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Re: The Gospel of Marcion Cannot Have Been Derived from the Gospel of Mark

Post by John2 » Thu Mar 12, 2020 3:36 pm

Ben C. Smith wrote:
Thu Mar 12, 2020 2:31 pm

I think that Eusebius is stretching the agreement as far as he possibly can. Unless he quotes Papias in this connection, we cannot rely on the details of the agreement.

Well, as I wrote on another thread (and since Stephan and I are cross talking now I should probably leave this one):

I get that Church writers want things to agree, and perhaps that is the case here, but considering that Eusebius had Papias' writings and Clement's Outlines and we do not, I don't think his statement about Papias and Clement being in agreement about Mark should be lightly dismissed.

But sure, a quote would nicer, but what we have is the next best thing. And just so I understand you, do you think what is in Eusebius' citation is all that Papias said about Mark?
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Re: The Gospel of Marcion Cannot Have Been Derived from the Gospel of Mark

Post by Ben C. Smith » Thu Mar 12, 2020 3:53 pm

John2 wrote:
Thu Mar 12, 2020 3:36 pm
Ben C. Smith wrote:
Thu Mar 12, 2020 2:31 pm

I think that Eusebius is stretching the agreement as far as he possibly can. Unless he quotes Papias in this connection, we cannot rely on the details of the agreement.
Well, as I wrote on another thread (and since Stephan and I are cross talking now I should probably leave this one):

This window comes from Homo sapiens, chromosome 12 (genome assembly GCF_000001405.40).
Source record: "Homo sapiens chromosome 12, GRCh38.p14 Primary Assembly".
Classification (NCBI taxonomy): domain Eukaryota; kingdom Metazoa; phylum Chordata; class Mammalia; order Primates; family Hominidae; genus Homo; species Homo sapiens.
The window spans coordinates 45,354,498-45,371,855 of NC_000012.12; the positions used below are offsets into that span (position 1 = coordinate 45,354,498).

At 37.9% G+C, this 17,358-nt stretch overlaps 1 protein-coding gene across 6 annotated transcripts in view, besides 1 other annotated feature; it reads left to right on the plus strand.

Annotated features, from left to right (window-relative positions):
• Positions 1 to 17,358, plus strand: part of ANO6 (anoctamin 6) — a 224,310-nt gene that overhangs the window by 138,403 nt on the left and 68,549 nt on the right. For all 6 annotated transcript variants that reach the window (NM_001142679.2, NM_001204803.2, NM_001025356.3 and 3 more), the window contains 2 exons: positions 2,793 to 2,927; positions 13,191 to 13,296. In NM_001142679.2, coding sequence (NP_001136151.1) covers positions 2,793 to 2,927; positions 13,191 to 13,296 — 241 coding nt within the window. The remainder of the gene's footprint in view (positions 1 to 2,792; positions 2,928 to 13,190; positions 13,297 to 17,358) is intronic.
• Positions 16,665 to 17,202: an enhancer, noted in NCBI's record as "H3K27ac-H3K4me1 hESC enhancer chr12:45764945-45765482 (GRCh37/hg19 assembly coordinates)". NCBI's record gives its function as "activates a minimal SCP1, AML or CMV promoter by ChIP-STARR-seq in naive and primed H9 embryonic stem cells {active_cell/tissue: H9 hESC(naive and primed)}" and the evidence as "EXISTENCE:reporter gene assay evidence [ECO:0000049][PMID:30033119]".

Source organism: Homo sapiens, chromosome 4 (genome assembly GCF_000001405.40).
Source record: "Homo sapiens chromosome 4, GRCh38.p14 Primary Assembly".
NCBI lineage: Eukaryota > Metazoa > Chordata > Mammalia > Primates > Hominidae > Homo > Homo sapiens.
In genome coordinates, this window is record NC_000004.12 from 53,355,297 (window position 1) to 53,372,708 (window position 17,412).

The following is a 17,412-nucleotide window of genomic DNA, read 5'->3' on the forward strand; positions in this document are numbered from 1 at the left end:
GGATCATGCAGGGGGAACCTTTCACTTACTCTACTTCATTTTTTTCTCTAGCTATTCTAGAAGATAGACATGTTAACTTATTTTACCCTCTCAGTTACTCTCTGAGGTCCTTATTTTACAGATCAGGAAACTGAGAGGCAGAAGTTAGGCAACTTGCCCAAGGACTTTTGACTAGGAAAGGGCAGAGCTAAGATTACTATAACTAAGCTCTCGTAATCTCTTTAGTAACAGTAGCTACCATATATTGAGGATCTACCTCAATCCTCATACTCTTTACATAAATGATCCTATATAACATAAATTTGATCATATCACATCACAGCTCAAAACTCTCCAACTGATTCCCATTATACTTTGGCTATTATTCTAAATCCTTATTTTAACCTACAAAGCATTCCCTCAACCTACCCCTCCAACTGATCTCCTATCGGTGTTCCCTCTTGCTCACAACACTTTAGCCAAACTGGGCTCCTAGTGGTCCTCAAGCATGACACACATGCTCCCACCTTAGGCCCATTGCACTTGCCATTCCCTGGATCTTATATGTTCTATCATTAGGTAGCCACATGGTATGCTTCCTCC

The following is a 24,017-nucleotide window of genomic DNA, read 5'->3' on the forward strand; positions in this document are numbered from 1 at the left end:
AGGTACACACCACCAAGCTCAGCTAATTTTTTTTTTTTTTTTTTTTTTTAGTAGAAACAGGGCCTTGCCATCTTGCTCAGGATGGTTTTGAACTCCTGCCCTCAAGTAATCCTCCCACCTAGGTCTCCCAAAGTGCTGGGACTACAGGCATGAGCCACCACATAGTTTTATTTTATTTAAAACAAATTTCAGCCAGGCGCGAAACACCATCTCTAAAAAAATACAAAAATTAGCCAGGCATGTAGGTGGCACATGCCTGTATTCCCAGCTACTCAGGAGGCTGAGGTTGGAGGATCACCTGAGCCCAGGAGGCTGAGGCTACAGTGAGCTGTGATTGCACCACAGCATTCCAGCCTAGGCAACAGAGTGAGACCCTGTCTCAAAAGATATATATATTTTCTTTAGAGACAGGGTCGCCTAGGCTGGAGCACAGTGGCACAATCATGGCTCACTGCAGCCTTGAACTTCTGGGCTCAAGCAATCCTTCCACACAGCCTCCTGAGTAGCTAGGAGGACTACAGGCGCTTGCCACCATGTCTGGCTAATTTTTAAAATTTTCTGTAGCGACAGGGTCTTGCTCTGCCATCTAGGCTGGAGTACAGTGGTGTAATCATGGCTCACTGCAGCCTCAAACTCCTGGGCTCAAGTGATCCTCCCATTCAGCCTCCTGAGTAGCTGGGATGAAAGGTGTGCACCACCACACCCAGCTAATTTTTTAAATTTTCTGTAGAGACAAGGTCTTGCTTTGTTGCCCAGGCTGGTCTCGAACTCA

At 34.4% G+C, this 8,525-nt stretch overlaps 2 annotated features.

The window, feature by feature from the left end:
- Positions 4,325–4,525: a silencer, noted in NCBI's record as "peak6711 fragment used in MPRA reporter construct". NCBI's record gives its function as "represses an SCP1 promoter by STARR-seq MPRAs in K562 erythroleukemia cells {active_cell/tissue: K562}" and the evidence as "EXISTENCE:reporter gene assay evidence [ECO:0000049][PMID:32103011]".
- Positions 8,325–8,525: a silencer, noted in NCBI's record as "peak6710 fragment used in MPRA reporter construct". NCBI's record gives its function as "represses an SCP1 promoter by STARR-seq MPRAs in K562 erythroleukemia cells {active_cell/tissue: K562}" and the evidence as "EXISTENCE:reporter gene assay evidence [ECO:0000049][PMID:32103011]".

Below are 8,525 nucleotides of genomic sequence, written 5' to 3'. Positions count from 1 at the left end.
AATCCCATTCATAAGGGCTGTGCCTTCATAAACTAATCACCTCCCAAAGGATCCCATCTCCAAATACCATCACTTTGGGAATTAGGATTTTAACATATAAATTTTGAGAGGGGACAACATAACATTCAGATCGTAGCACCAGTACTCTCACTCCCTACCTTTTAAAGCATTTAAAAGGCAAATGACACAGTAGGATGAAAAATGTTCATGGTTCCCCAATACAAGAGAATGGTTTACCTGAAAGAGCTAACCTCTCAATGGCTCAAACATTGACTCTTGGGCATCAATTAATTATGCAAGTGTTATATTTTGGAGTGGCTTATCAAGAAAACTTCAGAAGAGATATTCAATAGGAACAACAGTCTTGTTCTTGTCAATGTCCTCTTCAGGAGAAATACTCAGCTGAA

I get that Church writers want things to agree, and perhaps that is the case here, but considering that Eusebius had Papias' writings and Clement's Outlines and we do not, I don't think his statement about Papias and Clement being in agreement about Mark should be lightly dismissed.
But sure, a quote would nicer, but what we have is the next best thing.
The "next best thing" in a case like this counts for virtually zero in my estimation. The primary source is obviously Clement, and to say that Papias agrees with him does not tell us in which details he agrees. All of them? Most of them? Some of them? The most important one of them?
And just so I understand you, do you think what is in Eusebius' citation is all that Papias said about Mark?
Possibly. Not sure. But I cannot cite what I am not given, and I do not think that Eusebius' quotation of Clement gives me anything about Papias beyond what we already knew. Just because Clement averred that Mark wrote during Peter's lifetime does not mean that this is one of the details included in the alleged agreement.

I also think that, if Papias had said what Clement tells us, in those explicit details, Eusebius probably would have quoted him rather than Clement; that is his custom elsewhere; he rarely quotes someone quoting or summarizing someone else if he has the original quote to give us.